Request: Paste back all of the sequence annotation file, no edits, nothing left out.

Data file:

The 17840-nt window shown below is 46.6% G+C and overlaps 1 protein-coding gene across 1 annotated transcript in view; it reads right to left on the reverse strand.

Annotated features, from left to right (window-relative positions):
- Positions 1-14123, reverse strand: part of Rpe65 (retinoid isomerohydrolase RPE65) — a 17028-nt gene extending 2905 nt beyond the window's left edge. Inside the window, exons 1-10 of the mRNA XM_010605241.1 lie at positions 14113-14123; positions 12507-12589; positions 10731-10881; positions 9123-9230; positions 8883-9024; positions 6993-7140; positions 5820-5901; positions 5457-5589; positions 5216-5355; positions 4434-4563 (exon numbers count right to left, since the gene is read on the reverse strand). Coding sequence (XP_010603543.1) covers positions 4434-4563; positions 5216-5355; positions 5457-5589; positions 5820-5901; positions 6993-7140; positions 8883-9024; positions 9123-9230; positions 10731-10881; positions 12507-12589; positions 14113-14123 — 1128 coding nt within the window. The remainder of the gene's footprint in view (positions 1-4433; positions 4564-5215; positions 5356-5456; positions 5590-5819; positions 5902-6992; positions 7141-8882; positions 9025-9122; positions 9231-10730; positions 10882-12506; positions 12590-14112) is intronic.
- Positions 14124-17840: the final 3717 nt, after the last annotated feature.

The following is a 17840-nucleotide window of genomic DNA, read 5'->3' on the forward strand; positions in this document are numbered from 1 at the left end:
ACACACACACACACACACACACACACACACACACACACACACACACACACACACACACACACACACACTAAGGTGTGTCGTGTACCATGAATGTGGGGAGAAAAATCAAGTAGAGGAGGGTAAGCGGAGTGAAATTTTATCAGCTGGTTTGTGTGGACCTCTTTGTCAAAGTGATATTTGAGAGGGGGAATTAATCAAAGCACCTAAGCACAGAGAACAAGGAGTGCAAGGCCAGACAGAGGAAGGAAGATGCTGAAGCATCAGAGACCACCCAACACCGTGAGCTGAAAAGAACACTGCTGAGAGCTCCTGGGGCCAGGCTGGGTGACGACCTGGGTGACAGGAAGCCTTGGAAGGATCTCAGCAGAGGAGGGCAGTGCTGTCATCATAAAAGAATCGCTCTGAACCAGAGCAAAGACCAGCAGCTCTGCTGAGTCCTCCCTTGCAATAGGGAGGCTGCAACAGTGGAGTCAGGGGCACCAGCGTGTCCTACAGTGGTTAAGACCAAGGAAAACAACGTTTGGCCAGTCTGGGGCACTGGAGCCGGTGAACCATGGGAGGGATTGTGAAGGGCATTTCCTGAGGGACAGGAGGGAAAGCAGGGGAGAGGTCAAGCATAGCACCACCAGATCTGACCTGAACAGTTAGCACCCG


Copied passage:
The 17840-nt window shown below is 46.6% G+C and overlaps 1 protein-coding gene across 1 annotated transcript in view; it reads right to left on the reverse strand.

Annotated features, from left to right (window-relative positions):
- Positions 1-14123, reverse strand: part of Rpe65 (retinoid isomerohydrolase RPE65) — a 17028-nt gene extending 2905 nt beyond the window's left edge. Inside the window, exons 1-10 of the mRNA XM_010605241.1 lie at positions 14113-14123; positions 12507-12589; positions 10731-10881; positions 9123-9230; positions 8883-9024; positions 6993-7140; positions 5820-5901; positions 5457-5589; positions 5216-5355; positions 4434-4563 (exon numbers count right to left, since the gene is read on the reverse strand). Coding sequence (XP_010603543.1) covers positions 4434-4563; positions 5216-5355; positions 5457-5589; positions 5820-5901; positions 6993-7140; positions 8883-9024; positions 9123-9230; positions 10731-10881; positions 12507-12589; positions 14113-14123 — 1128 coding nt within the window. The remainder of the gene's footprint in view (positions 1-4433; positions 4564-5215; positions 5356-5456; positions 5590-5819; positions 5902-6992; positions 7141-8882; positions 9025-9122; positions 9231-10730; positions 10882-12506; positions 12590-14112) is intronic.
- Positions 14124-17840: the final 3717 nt, after the last annotated feature.

The following is a 17840-nucleotide window of genomic DNA, read 5'->3' on the forward strand; positions in this document are numbered from 1 at the left end:
ACACACACACACACACACACACACACACACACACACACACACACACACACACACACACACACACACACTAAGGTGTGTCGTGTACCATGAATGTGGGGAGAAAAATCAAGTAGAGGAGGGTAAGCGGAGTGAAATTTTATCAGCTGGTTTGTGTGGACCTCTTTGTCAAAGTGATATTTGAGAGGGGGAATTAATCAAAGCACCTAAGCACAGAGAACAAGGAGTGCAAGGCCAGACAGAGGAAGGAAGATGCTGAAGCATCAGAGACCACCCAACACCGTGAGCTGAAAAGAACACTGCTGAGAGCTCCTGGGGCCAGGCTGGGTGACGACCTGGGTGACAGGAAGCCTTGGAAGGATCTCAGCAGAGGAGGGCAGTGCTGTCATCATAAAAGAATCGCTCTGAACCAGAGCAAAGACCAGCAGCTCTGCTGAGTCCTCCCTTGCAATAGGGAGGCTGCAACAGTGGAGTCAGGGGCACCAGCGTGTCCTACAGTGGTTAAGACCAAGGAAAACAACGTTTGGCCAGTCTGGGGCACTGGAGCCGGTGAACCATGGGAGGGATTGTGAAGGGCATTTCCTGAGGGACAGGAGGGAAAGCAGGGGAGAGGTCAAGCATAGCACCACCAGATCTGACCTGAACAGTTAGCACCCG